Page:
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China Launching Satellite To Study Far Side Of The Moon On May 21

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China will be starting a new mission that will be exploring the far side of the Moon by launching the first part of the mission: a relay satellite. The second phase of the mission will see China send a rover to the far side of the Moon.

This would make China the first country to successfully land a rover on this side of the Moon.

Satellite On The Far Side Of The Moon

China will be sending the Chang'e 4's relay satellite about 40,000 miles (around 60,000 kilometers) to the far side of the Moon. Its purpose is to serve as a link in communications between Earth and the rover it will send in the second part of the mission. It has named the relay satellite Queqiao, which means "Magpie Bridge" that is taken from Chinese folklore.

Communications between the far side of the Moon and Earth would be impossible because the Moon is tidally locked, and that side will always face away from the Earth. To contact the rover, the Queqiao satellite will relay signals between the rover and Earth. It will be located at Lagrange Point 2, a position in which gravity from the Sun and Earth balance the orbital motion of a satellite.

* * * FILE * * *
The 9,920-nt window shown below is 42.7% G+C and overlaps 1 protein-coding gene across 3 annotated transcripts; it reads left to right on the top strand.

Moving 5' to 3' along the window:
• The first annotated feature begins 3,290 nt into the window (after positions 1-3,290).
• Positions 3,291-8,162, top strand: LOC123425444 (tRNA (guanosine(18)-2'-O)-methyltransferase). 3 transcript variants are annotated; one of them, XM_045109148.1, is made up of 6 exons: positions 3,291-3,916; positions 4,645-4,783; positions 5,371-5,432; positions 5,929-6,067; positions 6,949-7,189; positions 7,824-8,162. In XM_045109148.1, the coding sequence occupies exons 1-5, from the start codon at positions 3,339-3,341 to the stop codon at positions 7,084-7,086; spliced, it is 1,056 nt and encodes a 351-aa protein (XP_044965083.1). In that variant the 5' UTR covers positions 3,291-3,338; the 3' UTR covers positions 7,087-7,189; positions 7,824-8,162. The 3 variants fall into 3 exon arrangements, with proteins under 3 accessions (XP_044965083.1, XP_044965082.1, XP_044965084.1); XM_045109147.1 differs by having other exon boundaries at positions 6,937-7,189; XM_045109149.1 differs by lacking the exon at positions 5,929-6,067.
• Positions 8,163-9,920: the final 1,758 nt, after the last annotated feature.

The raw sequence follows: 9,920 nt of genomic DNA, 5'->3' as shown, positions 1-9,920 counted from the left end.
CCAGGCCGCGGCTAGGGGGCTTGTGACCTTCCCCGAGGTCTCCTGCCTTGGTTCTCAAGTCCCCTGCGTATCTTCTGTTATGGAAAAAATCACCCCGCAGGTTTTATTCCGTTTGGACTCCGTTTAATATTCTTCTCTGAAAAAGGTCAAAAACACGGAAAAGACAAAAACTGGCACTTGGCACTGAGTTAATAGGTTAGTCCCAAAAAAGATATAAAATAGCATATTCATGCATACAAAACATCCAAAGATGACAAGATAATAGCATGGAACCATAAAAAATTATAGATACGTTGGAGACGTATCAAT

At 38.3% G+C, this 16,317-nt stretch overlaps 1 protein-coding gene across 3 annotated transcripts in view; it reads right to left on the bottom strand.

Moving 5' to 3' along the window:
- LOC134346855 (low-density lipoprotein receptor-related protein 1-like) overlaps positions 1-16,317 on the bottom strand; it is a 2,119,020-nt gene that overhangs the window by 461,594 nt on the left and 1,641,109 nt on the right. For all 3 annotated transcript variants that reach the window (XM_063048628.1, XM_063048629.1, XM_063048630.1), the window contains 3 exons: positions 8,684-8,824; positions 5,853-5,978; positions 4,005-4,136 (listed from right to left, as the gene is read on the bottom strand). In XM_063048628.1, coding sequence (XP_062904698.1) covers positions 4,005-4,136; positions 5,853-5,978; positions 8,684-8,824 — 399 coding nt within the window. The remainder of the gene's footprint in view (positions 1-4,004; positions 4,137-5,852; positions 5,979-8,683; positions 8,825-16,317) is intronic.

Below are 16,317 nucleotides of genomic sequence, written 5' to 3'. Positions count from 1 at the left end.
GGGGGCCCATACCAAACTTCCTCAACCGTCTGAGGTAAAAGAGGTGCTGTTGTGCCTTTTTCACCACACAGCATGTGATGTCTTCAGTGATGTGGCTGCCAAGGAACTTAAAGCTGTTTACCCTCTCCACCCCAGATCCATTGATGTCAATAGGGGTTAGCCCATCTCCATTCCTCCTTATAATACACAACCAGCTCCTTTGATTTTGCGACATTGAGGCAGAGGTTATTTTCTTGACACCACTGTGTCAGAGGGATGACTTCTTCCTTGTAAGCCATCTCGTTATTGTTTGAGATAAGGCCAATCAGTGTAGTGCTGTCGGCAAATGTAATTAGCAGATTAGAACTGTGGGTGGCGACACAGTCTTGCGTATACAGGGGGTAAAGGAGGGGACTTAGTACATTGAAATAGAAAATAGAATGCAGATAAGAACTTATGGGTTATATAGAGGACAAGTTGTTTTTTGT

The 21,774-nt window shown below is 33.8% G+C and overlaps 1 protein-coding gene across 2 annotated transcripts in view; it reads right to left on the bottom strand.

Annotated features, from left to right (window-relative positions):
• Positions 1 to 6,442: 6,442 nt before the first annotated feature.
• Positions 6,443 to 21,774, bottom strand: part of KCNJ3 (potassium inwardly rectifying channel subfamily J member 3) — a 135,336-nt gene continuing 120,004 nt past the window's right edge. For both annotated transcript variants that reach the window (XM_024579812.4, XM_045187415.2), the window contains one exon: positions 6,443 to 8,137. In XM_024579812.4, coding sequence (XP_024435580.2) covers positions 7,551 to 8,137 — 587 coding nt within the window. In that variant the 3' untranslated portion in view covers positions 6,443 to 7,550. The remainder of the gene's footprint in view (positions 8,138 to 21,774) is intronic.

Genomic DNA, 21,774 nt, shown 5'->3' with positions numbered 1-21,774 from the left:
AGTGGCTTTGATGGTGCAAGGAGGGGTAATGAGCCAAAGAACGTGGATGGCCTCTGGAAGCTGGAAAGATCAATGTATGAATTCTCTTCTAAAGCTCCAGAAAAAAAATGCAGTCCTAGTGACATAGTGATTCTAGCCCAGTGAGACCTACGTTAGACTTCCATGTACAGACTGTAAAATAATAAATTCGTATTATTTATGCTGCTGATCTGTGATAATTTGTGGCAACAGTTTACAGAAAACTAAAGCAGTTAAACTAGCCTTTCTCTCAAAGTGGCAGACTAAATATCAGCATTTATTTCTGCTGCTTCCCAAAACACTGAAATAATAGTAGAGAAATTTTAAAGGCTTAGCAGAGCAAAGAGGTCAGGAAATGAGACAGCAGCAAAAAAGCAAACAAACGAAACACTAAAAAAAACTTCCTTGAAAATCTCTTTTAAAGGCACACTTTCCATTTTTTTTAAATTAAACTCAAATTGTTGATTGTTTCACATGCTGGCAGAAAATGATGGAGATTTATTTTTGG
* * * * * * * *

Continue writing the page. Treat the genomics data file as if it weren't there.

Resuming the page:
The launch of the satellite will also include a Dutch radio telescope that will detect the difficulty of picking up signals from the early universe. The purpose is to pick up signals from the Cosmic Dawn, the time after the Big Bang before stars formed.

Chang'e 4 Mission

This is just the start of an ambitious space program by China. It first announced its intentions to send a lunar rover to the far side of the Moon back in 2016. In the same announcement, the Chinese space program promised to send its first Mars probe by 2020.

China has landed a lunar rover in the past, but this would be a first in the history of space travel. The purpose of the Chang'e 4 rover is to collect data about how the Moon formed and evolved over time. It will carry out a geological survey and research.

Another of China's ambitious missions for the Moon includes establishing a research station on the Moon's south pole. China will carry out three missions to the poles to research its geological structure and mineral composition. During these missions, they hope to bring samples of the Moon back to Earth.

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